While in Bodega Bay, Hitchcock was fined by the U.S. Fish and Wildlife Service for permit infractions. A 26 Mar 1962 DV news brief explained that Hitchcock Productions had obtained permits to collect a certain number of live seagulls, and a certain number of dead seagulls. Inspectors visited the site and found that the number of birds gathered by the film crew far exceeded what the permits allowed. In addition, there was no valid permit for the sixty various songbirds on set. Film critic Kyle B. Counts described the making of The Birds in the fall 1980 issue of Cinemafantastique and noted that the government fined the film company $400.
       Throughout the early months of production, trade journals expressed curiosity over the financing of the film. A 22 Mar 1962 NYT article stated that the esteemed director was “using his own money,” and speculated that the budget was “well in excess of $1 million.” Hitchcock dismissed interest in the financial structure, later quipping in the 1 Apr 1962 NYT that the film was being made “with television money,” a reference to his successful television program Alfred Hitchcock Presents (CBS and NBC, Oct 1955–Sep 1962). Around the time of the picture’s release, Hitchcock acknowledged in a 3 Apr 1963 Var interview that The Birds cost $3 million.
       On 4 Apr 1962, Var reported that cast and crew were close to finishing their Bodega Bay shoot. The company then returned to Revue Studios on the Universal Pictures back lot in Universal City, CA, to complete interior scenes and special effects work. Revue was where Alfred Hitchcock Presents was produced. The 7 Aug 1962 DV noted that Hitchcock had engaged Ub Iwerks, one of Walt Disney Studios’ “top technicians,” to assist with the special effects scenes.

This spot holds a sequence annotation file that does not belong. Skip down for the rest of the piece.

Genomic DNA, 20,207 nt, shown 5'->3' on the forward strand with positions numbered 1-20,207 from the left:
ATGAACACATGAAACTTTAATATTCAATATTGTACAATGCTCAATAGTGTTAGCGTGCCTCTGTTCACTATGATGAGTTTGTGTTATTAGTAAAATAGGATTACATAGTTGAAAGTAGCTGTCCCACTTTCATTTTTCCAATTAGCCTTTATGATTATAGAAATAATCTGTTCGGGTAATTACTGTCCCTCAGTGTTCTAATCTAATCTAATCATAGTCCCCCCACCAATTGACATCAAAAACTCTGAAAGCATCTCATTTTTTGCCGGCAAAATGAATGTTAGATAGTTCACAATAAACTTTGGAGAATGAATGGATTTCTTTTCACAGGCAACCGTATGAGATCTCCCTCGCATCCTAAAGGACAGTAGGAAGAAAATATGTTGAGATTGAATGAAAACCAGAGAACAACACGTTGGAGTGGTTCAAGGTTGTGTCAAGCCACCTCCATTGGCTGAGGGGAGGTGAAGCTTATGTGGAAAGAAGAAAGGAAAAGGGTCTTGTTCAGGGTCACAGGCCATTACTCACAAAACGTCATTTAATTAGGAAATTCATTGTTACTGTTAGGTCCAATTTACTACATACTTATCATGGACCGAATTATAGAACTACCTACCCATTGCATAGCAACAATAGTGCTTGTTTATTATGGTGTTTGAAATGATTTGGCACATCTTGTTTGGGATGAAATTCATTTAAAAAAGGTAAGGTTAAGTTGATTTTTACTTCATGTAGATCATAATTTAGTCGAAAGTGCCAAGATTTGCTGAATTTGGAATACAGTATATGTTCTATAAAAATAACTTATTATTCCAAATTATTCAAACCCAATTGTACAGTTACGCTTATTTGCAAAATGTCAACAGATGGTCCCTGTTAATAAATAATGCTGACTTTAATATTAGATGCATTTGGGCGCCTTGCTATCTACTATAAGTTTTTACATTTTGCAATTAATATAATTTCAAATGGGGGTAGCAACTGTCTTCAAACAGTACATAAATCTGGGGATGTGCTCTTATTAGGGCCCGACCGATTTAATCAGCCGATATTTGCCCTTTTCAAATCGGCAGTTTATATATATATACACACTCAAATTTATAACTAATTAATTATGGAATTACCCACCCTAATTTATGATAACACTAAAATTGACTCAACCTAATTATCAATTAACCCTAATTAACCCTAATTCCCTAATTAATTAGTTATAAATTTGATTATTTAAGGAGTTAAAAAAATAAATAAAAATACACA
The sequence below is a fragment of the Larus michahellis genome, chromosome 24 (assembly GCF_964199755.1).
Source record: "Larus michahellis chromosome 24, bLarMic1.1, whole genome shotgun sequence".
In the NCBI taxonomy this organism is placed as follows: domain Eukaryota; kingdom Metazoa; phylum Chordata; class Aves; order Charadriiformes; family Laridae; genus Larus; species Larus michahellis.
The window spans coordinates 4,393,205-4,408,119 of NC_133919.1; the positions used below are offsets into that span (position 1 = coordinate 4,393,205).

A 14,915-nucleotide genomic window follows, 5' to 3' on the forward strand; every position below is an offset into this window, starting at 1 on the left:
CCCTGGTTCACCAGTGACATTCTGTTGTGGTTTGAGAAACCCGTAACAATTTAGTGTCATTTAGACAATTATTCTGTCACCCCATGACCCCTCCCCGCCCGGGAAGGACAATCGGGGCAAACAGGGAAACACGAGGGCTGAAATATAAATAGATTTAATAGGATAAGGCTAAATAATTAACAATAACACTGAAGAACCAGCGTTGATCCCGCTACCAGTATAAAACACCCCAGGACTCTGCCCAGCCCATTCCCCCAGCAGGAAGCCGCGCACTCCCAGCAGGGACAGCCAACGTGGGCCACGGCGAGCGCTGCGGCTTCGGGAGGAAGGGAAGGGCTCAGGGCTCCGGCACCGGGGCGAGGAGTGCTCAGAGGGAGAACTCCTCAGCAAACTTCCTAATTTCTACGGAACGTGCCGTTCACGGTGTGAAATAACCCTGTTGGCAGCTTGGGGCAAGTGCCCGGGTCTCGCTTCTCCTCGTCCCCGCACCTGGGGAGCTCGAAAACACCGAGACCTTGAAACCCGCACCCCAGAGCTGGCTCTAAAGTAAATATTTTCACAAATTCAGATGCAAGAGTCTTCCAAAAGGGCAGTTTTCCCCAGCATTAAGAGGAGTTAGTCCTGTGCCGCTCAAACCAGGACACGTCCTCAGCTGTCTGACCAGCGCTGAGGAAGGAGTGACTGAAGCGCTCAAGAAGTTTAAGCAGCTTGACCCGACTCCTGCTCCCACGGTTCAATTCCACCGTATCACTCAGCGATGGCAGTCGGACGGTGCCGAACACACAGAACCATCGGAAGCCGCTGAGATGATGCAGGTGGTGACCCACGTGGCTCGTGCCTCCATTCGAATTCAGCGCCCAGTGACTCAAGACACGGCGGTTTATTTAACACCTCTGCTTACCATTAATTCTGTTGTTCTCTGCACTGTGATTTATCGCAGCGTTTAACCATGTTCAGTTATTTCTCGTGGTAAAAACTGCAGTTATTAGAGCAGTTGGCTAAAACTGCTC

Back in 1961, the director initially thought he might combine live action photography with animation. During production, however, the NYT observed that trained birds were being used for close-up shots, while in one particular scene, mechanical stuffed ravens were attached to actors’ clothing. “Thousands of other birds” were filmed at the San Francisco city dump, with the idea that the footage could be superimposed over the live-action Bodega Bay sequences. According to Cinemafantastique, the complex work of unifying disparate elements fell to Iwerks, who had developed a sodium vapor process that produced pristine composite shots. Unlike the blue screen technique, which often rendered a “fringe” effect around the superimposed matte, the sodium vapor process used a prism to simultaneously create a matte and counter-matte around the filmed object. When these matte shots were combined with other footage in an optical printer, the result was quite clean. Cinemafantastique noted that “all special effects and combination printing were to be executed under Iwerk’s supervision, with special design work and all the first generation optical printing his prime responsibilities.” The Birds received an Academy Awards nomination for Visual Effects, but lost to the epic Cleopatra, (1963, see entry).
       The NYT reported, on 30 Oct 1962, that Universal Pictures had agreed to distribute Hitchcock’s independently made film, in addition to others produced in the future. The studio’s involvement guaranteed a strong publicity campaign. The 7 Feb 1963 DV described a ten-minute promotional short featuring Hitchcock and Universal president Milton R. Rackmil, while the 13 Feb 1963 Var made note of a “five-minute trailer” the director had filmed with Tippi Hedren. Various contemporary sources remarked on the grammatically incorrect phrase, “The birds is coming!” used on billboards nationwide to stir interest in the film.